Cycling

I am blessed to be able to ride a bike. I certainly was not able to for so many years of my life. I was forced to try it after the pain from bone spurs in my feet caused me to walk less than I was accustomed. I was too big to get on a bicycle when I began this journey. I am thankful God carried me far enough to finally be able to bike and keep my weight loss momentum going.

When I started cycling, I only cycled around my neighborhood. Now, as I need more activity to continue my weight loss, I am expanding my cycling zone.

I have a Huffy, seven-speed, multipurpose bike. It works great for getting around town and making it up and down the hills safely. You can buy a bike just like mine here.

As I am expanding my zone, I had to research some basic rules of the road. I will share them with you, below. Please remember I am not an attorney and this is not legal advice.

First, wear a helmet. I know it is not a law in most of our great state of Oklahoma; it is a law in some cities and it makes a lot of sense. Plus, I got tired of everyone lecturing me about bike safety. That mostly stopped after I started wearing the helmet.

Second, be courteous. Most Oklahomans are unfamiliar with the rules of the road for bicycles and may be less than courteous to you. Be careful not to make the situation worse by losing your cool. The same applies to law enforcement; they may know less than you might think about cycling rules so be patient if they pull you over.

Let no corrupting talk come out of your mouths, but only such as is good for building up, as fits the occasion, that it may give grace to those who hear. – Ephesians 4:29 ESV

Third, you have a right to be on the road, a right protected in state law, a right which cannot be infringed by local ordinances. You also have the right to a three-foot berth. Drivers of motor vehicles are prohibited from driving within three feet of you. Plus, if you are in a bike lane, chances are the motorist would get in a lot of trouble by infringing on your lane.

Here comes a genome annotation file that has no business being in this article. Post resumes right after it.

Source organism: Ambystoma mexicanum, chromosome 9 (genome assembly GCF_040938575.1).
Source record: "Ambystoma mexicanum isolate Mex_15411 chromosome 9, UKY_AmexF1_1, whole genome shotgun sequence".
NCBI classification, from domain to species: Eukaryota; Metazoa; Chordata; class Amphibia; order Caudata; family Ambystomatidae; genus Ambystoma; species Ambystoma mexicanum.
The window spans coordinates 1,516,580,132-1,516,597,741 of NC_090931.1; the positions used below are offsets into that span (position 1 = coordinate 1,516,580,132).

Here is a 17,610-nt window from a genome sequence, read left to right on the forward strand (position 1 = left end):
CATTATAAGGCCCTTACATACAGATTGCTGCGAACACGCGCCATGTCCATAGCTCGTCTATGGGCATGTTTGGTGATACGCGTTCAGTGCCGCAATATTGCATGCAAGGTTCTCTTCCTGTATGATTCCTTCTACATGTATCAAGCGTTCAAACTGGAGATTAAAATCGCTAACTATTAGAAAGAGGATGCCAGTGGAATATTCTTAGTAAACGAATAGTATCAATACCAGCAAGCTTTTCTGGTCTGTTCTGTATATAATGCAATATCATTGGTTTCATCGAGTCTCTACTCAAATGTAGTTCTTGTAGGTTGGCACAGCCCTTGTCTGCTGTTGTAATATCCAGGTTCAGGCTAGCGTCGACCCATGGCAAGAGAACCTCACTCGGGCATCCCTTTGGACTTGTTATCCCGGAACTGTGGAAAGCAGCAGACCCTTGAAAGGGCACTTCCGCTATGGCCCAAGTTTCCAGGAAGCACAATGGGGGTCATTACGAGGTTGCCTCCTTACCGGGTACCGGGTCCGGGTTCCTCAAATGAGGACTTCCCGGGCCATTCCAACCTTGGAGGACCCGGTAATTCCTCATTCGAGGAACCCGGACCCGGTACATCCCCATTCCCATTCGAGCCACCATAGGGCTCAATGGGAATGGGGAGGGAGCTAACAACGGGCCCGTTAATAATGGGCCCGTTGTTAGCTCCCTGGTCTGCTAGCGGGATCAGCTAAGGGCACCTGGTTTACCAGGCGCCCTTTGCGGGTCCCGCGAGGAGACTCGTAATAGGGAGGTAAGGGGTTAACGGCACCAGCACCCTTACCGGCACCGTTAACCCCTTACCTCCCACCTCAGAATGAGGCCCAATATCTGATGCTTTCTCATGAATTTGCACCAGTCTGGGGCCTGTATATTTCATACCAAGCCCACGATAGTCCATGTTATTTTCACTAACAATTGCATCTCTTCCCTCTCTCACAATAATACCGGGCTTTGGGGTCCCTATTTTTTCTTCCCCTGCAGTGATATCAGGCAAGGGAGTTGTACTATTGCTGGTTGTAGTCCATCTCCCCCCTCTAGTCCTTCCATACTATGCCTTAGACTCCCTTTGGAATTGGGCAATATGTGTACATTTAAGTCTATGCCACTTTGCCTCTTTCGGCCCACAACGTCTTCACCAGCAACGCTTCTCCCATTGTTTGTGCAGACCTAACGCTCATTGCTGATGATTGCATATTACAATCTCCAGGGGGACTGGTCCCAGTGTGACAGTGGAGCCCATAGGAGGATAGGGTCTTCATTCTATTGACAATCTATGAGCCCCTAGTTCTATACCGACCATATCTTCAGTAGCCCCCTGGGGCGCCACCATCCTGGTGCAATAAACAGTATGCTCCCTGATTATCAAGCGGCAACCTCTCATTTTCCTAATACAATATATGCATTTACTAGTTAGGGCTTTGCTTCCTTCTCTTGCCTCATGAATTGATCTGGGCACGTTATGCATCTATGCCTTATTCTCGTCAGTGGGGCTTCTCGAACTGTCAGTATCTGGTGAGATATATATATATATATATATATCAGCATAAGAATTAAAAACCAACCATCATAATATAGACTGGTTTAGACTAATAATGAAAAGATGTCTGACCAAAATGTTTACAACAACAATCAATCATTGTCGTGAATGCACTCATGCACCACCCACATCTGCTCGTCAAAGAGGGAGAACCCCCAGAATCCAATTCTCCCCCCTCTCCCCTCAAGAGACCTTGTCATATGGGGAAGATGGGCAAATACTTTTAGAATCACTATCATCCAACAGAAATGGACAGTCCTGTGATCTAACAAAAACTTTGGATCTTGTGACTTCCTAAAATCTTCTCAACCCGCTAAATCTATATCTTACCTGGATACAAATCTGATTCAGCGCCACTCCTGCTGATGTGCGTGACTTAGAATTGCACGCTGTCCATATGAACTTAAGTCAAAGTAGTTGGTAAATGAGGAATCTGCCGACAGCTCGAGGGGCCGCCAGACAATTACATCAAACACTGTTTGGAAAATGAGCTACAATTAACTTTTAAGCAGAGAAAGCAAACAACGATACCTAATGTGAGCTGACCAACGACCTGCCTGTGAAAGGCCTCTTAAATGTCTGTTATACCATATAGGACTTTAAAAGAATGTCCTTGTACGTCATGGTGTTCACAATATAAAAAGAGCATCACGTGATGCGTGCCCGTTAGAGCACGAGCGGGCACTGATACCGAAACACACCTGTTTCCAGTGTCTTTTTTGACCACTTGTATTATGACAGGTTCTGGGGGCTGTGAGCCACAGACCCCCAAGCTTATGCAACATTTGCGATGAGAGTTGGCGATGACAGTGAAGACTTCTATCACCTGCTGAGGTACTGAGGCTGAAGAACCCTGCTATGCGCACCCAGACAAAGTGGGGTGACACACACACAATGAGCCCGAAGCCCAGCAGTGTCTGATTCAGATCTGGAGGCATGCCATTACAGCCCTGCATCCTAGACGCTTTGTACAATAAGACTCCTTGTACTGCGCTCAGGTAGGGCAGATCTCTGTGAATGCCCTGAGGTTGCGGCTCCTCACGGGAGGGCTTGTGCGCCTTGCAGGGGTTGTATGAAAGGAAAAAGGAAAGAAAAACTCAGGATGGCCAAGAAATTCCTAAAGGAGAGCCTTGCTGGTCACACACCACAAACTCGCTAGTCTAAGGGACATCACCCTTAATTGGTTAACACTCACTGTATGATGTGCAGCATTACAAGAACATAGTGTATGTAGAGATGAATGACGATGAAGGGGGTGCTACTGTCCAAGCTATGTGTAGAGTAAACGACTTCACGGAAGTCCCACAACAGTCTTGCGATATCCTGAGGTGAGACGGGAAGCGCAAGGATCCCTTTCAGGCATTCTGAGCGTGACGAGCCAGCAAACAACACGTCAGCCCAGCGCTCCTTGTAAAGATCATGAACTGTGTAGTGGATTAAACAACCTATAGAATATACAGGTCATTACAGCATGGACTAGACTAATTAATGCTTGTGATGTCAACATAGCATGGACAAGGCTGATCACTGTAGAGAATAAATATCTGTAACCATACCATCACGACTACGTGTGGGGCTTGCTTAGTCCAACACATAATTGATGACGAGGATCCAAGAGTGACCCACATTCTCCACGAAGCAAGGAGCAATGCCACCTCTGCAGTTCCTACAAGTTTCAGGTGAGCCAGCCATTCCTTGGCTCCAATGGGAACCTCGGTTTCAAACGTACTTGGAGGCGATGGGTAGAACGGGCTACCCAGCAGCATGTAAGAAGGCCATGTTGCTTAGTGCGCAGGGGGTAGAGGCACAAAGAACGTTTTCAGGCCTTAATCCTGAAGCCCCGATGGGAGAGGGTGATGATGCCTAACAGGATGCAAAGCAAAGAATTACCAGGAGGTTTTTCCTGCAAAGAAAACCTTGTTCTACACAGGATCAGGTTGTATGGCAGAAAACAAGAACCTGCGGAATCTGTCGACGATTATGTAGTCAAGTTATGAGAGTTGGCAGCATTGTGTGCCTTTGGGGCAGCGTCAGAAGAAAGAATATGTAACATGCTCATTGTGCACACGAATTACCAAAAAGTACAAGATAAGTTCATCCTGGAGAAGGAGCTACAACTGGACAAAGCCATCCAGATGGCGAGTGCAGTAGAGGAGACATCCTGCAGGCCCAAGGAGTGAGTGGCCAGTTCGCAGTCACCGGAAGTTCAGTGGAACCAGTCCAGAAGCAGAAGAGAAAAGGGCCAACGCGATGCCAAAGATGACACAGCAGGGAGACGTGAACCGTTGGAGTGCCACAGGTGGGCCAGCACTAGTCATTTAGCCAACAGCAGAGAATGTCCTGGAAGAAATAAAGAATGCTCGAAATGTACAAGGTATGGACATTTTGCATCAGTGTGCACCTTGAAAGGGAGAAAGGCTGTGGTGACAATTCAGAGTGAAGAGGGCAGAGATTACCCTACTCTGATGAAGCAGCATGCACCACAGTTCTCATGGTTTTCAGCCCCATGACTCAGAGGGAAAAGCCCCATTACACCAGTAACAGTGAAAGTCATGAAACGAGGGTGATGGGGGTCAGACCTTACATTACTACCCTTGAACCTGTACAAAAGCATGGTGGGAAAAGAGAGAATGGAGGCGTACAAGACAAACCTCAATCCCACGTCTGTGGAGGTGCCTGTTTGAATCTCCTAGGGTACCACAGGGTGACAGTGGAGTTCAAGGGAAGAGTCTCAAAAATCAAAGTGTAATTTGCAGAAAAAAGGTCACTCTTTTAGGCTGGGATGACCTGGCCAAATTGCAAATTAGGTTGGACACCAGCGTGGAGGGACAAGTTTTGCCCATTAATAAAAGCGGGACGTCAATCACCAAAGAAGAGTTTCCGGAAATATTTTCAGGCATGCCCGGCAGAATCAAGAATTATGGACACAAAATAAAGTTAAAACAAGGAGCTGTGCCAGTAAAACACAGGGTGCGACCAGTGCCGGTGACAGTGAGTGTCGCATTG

Fourth, most traffic laws apply, but not laws specifically for motorized vehicles and not laws which cannot realistically be met by human powered transportation. So, stop at the stoplights, signal, drive on the right side of the road, use lights if driving at night, etc., but don’t worry about meeting the mandatory minimum speeds, driving the speed of motorized traffic, maintaining your signal through the turn, etc.

Fifth, stay to the far right unless you are turning or cannot continue on the far right of the road due to obstacles like cars, potholes, or people. Use common sense.

Sixth, and this is not Oklahoma law…but, keep your hearing and vision free from obstacles of your own making. Don’t wear a hood or other clothing that may block your vision. Do not wear ear buds or headsets, no Bluetooth either. Stay off the phone. It’s just common sense and you can enjoy your ride much better without those things. You need to be able to look behind you by turning your head and you need to listen for traffic.

Seventh, use a backpack or special bike attachment to carry things safely. I tried, unsuccessfully, to hang bags on my handlebars. It’s just not safe. Use a backpack or buy a bike attachment that can safely transport your things without inhibiting the action of cycling and without distracting you.

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